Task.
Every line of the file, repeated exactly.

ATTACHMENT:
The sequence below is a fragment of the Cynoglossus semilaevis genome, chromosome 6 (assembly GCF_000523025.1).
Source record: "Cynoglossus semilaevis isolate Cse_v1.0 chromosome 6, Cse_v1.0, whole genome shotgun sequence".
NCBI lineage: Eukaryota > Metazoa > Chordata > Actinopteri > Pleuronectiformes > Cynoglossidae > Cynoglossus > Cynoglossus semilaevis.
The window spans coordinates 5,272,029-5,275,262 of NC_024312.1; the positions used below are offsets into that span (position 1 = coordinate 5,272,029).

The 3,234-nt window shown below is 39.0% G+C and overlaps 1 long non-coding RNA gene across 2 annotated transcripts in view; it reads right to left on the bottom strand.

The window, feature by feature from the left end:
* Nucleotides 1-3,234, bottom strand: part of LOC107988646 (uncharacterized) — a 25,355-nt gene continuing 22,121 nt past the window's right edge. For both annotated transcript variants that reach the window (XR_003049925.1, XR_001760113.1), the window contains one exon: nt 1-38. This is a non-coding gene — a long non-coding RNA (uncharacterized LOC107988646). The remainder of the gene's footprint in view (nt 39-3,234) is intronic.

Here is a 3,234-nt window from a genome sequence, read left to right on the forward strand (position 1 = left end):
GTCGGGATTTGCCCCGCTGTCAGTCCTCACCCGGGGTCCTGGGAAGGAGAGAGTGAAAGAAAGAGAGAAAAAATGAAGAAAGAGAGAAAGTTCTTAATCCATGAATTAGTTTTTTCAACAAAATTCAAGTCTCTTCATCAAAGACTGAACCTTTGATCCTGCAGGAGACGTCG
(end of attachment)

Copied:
The sequence below is a fragment of the Cynoglossus semilaevis genome, chromosome 6 (assembly GCF_000523025.1).
Source record: "Cynoglossus semilaevis isolate Cse_v1.0 chromosome 6, Cse_v1.0, whole genome shotgun sequence".
NCBI lineage: Eukaryota > Metazoa > Chordata > Actinopteri > Pleuronectiformes > Cynoglossidae > Cynoglossus > Cynoglossus semilaevis.
The window spans coordinates 5,272,029-5,275,262 of NC_024312.1; the positions used below are offsets into that span (position 1 = coordinate 5,272,029).

The 3,234-nt window shown below is 39.0% G+C and overlaps 1 long non-coding RNA gene across 2 annotated transcripts in view; it reads right to left on the bottom strand.

The window, feature by feature from the left end:
* Nucleotides 1-3,234, bottom strand: part of LOC107988646 (uncharacterized) — a 25,355-nt gene continuing 22,121 nt past the window's right edge. For both annotated transcript variants that reach the window (XR_003049925.1, XR_001760113.1), the window contains one exon: nt 1-38. This is a non-coding gene — a long non-coding RNA (uncharacterized LOC107988646). The remainder of the gene's footprint in view (nt 39-3,234) is intronic.

Here is a 3,234-nt window from a genome sequence, read left to right on the forward strand (position 1 = left end):
GTCGGGATTTGCCCCGCTGTCAGTCCTCACCCGGGGTCCTGGGAAGGAGAGAGTGAAAGAAAGAGAGAAAAAATGAAGAAAGAGAGAAAGTTCTTAATCCATGAATTAGTTTTTTCAACAAAATTCAAGTCTCTTCATCAAAGACTGAACCTTTGATCCTGCAGGAGACGTCG